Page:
# Plotting double inequality only for integer values

RegionPlot is plotting for all values. And using ListPlot I can only evaluate one inequality. How can I plot this type of inequality: $$\frac{1}{\alpha+1} \leq \frac{\sum_{i=0}^k i^a}{\sum_{i=0}^k i^b} \leq 1+\alpha$$. $a$,$b$ are const (I know values $a$ and $b$).

I want to plot dependency between $\alpha$ and $k$ only for integer values of $k$ and $\alpha$ is only from $(0,1]$.

So I tried to use ListPlot (as you suggested me in previous post).

ListPlot[Table[{k, (-1) + (Sum[i^a, {i, 0, k}]/
Sum[i^b, {i, 0, k}])}, {k, 1, n}], PlotRange -> {0, 1},
Filling -> Top]


But I don't know how to add here the second inequality.

I tried also to use RegionPlot. This commend is easier for me, because I know how to add the second inequality, but I don't know how to restrict that k should be only integer

RegionPlot[(Sum[i^a, {i, 0, k}]/
Sum[i^b, {i, 0, k}]) <=
1 + f && (Sum[i^a, {i, 0, k}]/
Sum[i^b, {i, 0, k}]) >= 1/f, {k, 1, n}, {f, 0, 1}]

• It is duplicate of your previous question because ListPlot with appropriate Filling it is what you want. It will be better if you update your previous question instead of new one. – ybeltukov Dec 9 '13 at 13:34
• I think it's not, because here qe have to inequalities, not one – Ziva Dec 9 '13 at 13:35
• Always try to post all the relevant code you can build for your question – Dr. belisarius Dec 9 '13 at 13:51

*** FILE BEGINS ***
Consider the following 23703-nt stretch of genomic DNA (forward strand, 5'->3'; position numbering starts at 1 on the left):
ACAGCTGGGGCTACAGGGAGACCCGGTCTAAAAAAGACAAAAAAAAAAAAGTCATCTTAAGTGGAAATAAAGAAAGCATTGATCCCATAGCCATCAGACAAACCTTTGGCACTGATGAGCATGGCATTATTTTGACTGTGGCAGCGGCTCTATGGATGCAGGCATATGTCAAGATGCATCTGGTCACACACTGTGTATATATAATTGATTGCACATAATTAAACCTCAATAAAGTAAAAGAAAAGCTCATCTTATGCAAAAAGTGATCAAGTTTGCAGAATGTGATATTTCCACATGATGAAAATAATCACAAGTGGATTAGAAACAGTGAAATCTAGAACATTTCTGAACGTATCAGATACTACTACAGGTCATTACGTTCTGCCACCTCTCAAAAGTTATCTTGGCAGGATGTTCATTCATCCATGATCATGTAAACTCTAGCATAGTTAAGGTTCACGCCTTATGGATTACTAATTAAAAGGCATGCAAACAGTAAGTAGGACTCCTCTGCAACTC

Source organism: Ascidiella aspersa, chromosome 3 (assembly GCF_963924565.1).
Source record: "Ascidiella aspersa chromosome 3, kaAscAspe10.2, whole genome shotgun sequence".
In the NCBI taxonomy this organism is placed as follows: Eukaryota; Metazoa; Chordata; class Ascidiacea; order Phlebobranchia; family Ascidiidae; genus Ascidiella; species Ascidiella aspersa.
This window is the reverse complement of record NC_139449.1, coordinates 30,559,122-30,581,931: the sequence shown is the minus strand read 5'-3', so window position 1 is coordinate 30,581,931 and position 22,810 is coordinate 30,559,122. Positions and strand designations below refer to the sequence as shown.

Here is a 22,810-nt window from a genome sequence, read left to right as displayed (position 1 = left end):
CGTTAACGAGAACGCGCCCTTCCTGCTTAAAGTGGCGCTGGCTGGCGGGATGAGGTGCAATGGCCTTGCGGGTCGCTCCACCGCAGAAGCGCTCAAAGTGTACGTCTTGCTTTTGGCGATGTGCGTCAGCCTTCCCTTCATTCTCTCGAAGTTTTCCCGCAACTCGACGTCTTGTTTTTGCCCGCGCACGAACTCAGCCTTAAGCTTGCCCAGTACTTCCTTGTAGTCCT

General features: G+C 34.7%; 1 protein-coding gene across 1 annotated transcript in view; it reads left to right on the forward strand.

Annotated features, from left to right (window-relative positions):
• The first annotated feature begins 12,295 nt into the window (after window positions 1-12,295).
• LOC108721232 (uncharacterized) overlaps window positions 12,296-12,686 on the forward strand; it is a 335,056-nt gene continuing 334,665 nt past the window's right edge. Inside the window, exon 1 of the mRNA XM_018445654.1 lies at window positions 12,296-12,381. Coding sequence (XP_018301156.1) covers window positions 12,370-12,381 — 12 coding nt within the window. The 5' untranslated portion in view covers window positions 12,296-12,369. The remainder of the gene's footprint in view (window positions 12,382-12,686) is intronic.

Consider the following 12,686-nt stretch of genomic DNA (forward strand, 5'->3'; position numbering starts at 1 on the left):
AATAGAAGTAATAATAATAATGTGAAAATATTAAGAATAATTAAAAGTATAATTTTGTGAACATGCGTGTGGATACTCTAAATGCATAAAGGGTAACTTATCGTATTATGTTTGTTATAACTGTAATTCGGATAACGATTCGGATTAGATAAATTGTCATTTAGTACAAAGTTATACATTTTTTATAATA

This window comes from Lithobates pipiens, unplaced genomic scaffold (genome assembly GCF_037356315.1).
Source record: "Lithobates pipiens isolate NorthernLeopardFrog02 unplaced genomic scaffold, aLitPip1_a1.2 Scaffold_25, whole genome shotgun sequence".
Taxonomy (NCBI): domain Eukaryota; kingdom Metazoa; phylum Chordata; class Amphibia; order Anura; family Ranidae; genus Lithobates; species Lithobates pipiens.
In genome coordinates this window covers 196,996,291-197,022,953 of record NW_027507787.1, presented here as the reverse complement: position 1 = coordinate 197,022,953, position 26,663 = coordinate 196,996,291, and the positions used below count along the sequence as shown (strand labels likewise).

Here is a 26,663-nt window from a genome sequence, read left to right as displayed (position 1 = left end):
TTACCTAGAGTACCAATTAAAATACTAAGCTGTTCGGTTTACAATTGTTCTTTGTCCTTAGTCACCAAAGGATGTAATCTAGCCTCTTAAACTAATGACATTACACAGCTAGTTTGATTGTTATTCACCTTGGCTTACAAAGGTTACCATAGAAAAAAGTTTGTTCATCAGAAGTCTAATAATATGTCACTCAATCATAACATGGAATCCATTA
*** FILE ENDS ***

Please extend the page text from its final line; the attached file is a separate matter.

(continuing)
• @belisarius I made edit and I posted what I tried to do – Ziva Dec 9 '13 at 16:44
• Well done! Always try to post code – Dr. belisarius Dec 9 '13 at 16:45

One approach is to use RegionPlot and to add in a constraint that the k value be near an integer. For example:

a = 1.5; b = 1.7; k = 20; n = 10;
RegionPlot[(Sum[i^a, {i, 0, k}]/Sum[i^b, {i, 0, k}]) <= 1 + f
&& (Sum[i^a, {i, 0, k}]/Sum[i^b, {i, 0, k}]) >=  1/(1 + f)
&& ((k - Floor[k] < 0.1) || (Ceiling[k] - k < 0.1)),
{k, 1, n}, {f, 0, 1}, PlotPoints -> 100] We can even solve the problem exactly. First, set up all the equations

a = 1.5; b = 1.6;
eqns=Table[ 1/(1 + f)<=Sum[i^a, {i, 0, k}]/Sum[i^b, {i, 0, k}] <= (1 + f), {k, 1, 10}]


and then use Reduce to solve:

Reduce[#] & /@ eqns
{f >= 0, f >= 0.053026, f >= 0.0893559, f >= 0.117241, f >= 0.139986,
f >= 0.159254, f >= 0.176007, f >= 0.190851, f >= 0.204194, f >= 0.216325}


which shows the exact values of f that work for each possible value of k.

• Thanks, your suggestion is helpful. But unfortunately I need an integer, not something what is near, because otherwise I will not be able to read – Ziva Dec 9 '13 at 18:48

Mathematica seems to handle the discrete values of k for sum:

f[a_, k_, x_, y_] :=
1/(1 + a) <= Sum[j^x, {j, 0, k}]/Sum[j^y, {j, 0, k}] <= 1 + a
Manipulate[
RegionPlot[f[x, y, a, b], {y, 1, 20}, {x, 0, 1}, PlotPoints -> 100,
FrameLabel -> {Style["k", 20], Style[\[Alpha], 20]}], {a, 1, 2,
ControlType -> LabeledSlider}, {b, 1, 2,
ControlType -> LabeledSlider}]